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1. Three types of Arabic
2. Sacred language
3. The letters

Detailed articleArabic dialects
Here are also statistics for the size of the 28 Arabic dialects.

Babel : arabic
Completely free, an introduction course in Arabic complete with writing lessons and sound.

An Arabic Koran.
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Reading the Koran in original Arabic.

By country
2: Figures in 1000.
3: Percent of inhabitants in country.
26,000 79.0%
610 55.0%
82,200 99.0%
1,400 1.9%
23,100 80.0%
1,300 18.0%
6,160 97.0%
2,200 80.0%
3,550 90.0%
5,800 92.0%
2,600 76.0%
22,200 71.0%
2,650 78.0%
4,220 99.9%
500 60.0%
Saudi Arabia
22,500 90.0%
27,000 68.0%
17,500 87.0%
10,000 99.6%
580 0.8%
Western Sahara
900 100.0%
United Arab Emirates
2,400 50.0%
22,180 93.0%
288,000 59.0%

*) Total figures are calculated for a total of 490 million inhabitants of the MENA region.

The Arabic alphabet

Arabic alphabet

Semitic language used by Arabs — caused by some historical tie, as the majority of Arabs are Arabs by language and not by blood.
Arabic is used as the principle language in most countries covered by the Encyclopaedia of the Orient: Algeria, Bahrain, Egypt, Iraq, Israel (as one of the official languages), Jordan, Kuwait, Lebanon, Libya, Mauritania, Morocco, Oman, Qatar, Saudi Arabia, Syria, Sudan, Tunisia, United Arab Emirates and Yemen.
Arabic is used by around 250 million people, but is understood by up to four times more among Muslims around the world. Arabic is also central to other languages in the Muslim world, as a large exporter of words and expressions. Arabic writing is also used for other languages like Persian and Urdu.

Three types of Arabic
Arabic is a language divided into 3 separate groups: Classical written Arabic; written Modern Standard Arabic; and spoken Arabic.
Classical written Arabic is principally defined as the Arabic used in the Koran and in the earliest literature from the Arabian peninsula, but also forms the core of much literature up until our time.
Modern Standard Arabic is a modernization of the structures of classical Arabic, and includes words for modern phenomenons as well as a rich addition from the many dialects spoken all over the Arabic world.
Spoken Arabic is a mixed form, which has many variations, and often a dominating influence from local languages (from before the introduction of Arabic). Differences between the various variants of spoken Arabic can be large enough to make them incomprehensible to one another. Hence it could be correct to refer to the different versions as separate languages named according to their areas, like Moroccan, Cairo Arabic, North Syrian Arabic etc.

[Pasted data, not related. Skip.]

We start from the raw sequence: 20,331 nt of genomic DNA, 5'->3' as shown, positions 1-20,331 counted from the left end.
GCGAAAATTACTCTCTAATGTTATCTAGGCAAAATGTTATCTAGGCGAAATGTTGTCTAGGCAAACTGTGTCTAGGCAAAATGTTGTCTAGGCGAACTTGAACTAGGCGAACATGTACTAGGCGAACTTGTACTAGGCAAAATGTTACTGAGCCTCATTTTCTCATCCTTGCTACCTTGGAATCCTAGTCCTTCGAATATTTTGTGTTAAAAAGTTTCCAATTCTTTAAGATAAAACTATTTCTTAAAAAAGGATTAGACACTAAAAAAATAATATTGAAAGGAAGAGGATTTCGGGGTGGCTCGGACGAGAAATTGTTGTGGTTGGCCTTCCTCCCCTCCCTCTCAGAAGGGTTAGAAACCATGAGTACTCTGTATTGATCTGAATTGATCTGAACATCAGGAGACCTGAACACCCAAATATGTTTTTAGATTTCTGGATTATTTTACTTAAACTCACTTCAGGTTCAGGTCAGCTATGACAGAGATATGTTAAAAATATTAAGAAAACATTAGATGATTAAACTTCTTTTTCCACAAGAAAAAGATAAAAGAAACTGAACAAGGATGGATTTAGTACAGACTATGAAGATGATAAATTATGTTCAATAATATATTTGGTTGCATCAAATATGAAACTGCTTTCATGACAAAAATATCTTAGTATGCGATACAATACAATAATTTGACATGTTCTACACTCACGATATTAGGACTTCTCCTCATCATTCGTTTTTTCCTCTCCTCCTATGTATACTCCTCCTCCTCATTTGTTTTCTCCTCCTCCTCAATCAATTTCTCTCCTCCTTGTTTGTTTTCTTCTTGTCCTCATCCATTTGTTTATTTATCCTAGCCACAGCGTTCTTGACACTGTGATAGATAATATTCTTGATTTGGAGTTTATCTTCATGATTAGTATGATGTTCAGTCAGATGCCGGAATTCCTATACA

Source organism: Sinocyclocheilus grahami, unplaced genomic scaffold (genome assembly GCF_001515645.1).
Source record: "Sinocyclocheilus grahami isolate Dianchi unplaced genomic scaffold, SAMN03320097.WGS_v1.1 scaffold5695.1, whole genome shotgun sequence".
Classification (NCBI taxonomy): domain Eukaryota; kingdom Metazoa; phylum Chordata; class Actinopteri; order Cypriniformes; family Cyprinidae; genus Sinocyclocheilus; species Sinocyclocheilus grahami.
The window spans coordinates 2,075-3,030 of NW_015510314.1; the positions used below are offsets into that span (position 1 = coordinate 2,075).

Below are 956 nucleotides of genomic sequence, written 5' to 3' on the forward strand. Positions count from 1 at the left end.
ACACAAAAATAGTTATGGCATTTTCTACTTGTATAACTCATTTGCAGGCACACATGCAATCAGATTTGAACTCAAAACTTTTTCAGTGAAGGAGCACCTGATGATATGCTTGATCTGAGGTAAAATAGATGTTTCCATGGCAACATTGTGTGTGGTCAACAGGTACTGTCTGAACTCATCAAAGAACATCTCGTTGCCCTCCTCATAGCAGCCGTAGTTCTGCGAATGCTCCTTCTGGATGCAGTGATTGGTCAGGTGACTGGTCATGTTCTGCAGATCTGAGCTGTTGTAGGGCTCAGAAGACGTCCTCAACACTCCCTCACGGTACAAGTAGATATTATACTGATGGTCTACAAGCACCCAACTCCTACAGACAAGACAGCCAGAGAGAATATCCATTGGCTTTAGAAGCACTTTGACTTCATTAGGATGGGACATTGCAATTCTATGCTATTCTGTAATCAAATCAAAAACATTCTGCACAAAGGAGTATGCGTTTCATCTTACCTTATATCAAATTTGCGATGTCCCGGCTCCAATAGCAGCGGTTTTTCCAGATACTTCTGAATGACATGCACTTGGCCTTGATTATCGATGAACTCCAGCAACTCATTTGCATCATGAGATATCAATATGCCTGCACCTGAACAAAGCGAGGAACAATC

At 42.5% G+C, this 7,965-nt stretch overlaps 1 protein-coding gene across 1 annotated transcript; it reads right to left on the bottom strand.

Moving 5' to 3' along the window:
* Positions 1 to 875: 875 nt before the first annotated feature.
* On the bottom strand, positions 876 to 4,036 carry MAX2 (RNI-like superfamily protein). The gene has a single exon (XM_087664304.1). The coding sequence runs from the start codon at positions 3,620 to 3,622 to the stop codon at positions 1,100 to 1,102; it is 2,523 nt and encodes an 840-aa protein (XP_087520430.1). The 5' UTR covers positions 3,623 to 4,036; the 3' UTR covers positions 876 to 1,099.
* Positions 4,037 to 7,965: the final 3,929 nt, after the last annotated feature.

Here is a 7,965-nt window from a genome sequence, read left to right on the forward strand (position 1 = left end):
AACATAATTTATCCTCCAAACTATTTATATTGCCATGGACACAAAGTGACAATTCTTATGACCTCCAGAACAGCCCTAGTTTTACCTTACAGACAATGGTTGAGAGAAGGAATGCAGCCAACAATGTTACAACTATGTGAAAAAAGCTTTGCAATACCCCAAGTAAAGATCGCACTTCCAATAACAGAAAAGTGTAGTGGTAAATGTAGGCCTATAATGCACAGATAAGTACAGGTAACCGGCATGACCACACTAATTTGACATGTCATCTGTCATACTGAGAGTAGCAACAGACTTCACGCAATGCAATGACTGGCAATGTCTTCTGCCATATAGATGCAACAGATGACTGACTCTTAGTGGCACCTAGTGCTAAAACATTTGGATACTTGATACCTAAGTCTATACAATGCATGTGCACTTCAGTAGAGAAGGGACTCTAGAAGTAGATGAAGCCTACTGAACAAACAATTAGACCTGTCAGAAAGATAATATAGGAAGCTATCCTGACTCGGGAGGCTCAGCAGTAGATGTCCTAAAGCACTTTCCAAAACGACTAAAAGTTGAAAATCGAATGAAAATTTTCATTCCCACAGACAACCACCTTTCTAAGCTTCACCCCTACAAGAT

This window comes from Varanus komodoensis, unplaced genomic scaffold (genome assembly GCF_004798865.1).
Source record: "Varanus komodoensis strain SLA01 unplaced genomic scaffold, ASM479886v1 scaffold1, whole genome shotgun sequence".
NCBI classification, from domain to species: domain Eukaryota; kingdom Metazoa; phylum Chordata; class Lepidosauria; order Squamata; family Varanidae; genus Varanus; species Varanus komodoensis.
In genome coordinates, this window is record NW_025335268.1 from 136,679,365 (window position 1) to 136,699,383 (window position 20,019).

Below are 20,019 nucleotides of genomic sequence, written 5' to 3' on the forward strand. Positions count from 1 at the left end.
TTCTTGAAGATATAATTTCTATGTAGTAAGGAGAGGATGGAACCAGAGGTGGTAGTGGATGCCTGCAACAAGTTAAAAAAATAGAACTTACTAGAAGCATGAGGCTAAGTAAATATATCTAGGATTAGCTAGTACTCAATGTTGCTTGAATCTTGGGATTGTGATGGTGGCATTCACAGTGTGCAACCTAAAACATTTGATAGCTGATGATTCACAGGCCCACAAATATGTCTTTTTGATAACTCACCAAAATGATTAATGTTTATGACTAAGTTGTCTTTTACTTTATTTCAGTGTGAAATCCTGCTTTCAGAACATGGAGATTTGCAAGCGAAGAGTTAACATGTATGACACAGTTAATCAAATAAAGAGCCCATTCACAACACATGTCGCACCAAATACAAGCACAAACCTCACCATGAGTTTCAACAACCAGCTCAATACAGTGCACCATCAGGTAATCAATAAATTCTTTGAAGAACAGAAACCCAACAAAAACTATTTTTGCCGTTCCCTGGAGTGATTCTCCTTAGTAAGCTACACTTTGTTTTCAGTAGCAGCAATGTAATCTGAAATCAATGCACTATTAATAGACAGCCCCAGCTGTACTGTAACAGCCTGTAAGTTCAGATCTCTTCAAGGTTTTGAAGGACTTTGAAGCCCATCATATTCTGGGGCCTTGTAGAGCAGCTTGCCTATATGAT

Sacred language
Arabic also has a dimension of being a sacred language, as it is the only language from which the Koran is believed to be fully understood — all translations will reduce the quality of the revelations of God.
Arabic is based upon a very strict grammar, in which nearly all nouns and verbs are built from a stem of 3 consonants. From these 3 consonants, a large range of words are derived — there are 10 forms of verbs, there are a number of nouns which can be both feminine and masculine. As an example, s-l-m is the root of the words Islam, muslim, salam (peace), salama (safety), in addition to many others.
Arabic grammar is fairly simple compared to Western languages, but the language has a richness in its used vocabulary that exceeds most languages in the Western world.

The letters
Arabic writing is an alphabetic script, based upon distinct characters, adjoined to other characters, which in most cases change their looks depending on where they stand in the word. The Arabic alphabet developed from Nabatean characters, one of the West Aramaic languages of the ancient Middle East.
Arabic writing is put together of 28 signs, where 3 have vowel qualities (a, i, u, but i is often used for the letter y, and u often for the letter w). Since some regions of the Arabic world have different dialects, extra letters have been added. The sounds that are not covered by standard Arabic are: p, g, v. These are written almost like the letter that comes closest in standard Arabic, but with an extra dot.
The following Arabic letters does not have any correspondence in the Latin alphabet: kh (equals German ch), gh (a softer version of kh), ¢ayn (guttural stop, but clearly pronounced from the back of the throat), th (as in English), dh (softer version of th), sh (as in English) and strong and emphasized versions of the letters t, d, s, z, h.
One letter, called hamza, is not even pronounced, other than as a stop. In transcriptions it is marked with a ' only.
Vowels are not letters, only signs added to the letter preceding them. In most cases the vowels are not written, so that the name 'Muhammad' is written 'mhmd'. The vowels are normally only indicated in special cases, like where there is doubt about the correct meaning of the word, and in reading books for school children. There are also "long" vowels, and these are written, and in transcriptions they are marked with lines over or under the letter. Due to limited fonts on computers, this encyclopaedia writes such letters like this: ā, ī, ū.
There are 3 declensions (nominative, accusative, genitive), and 2 tenses (perfect and imperfect). In general, sentences are built up as verb-subject-object constructions.

By Tore Kjeilen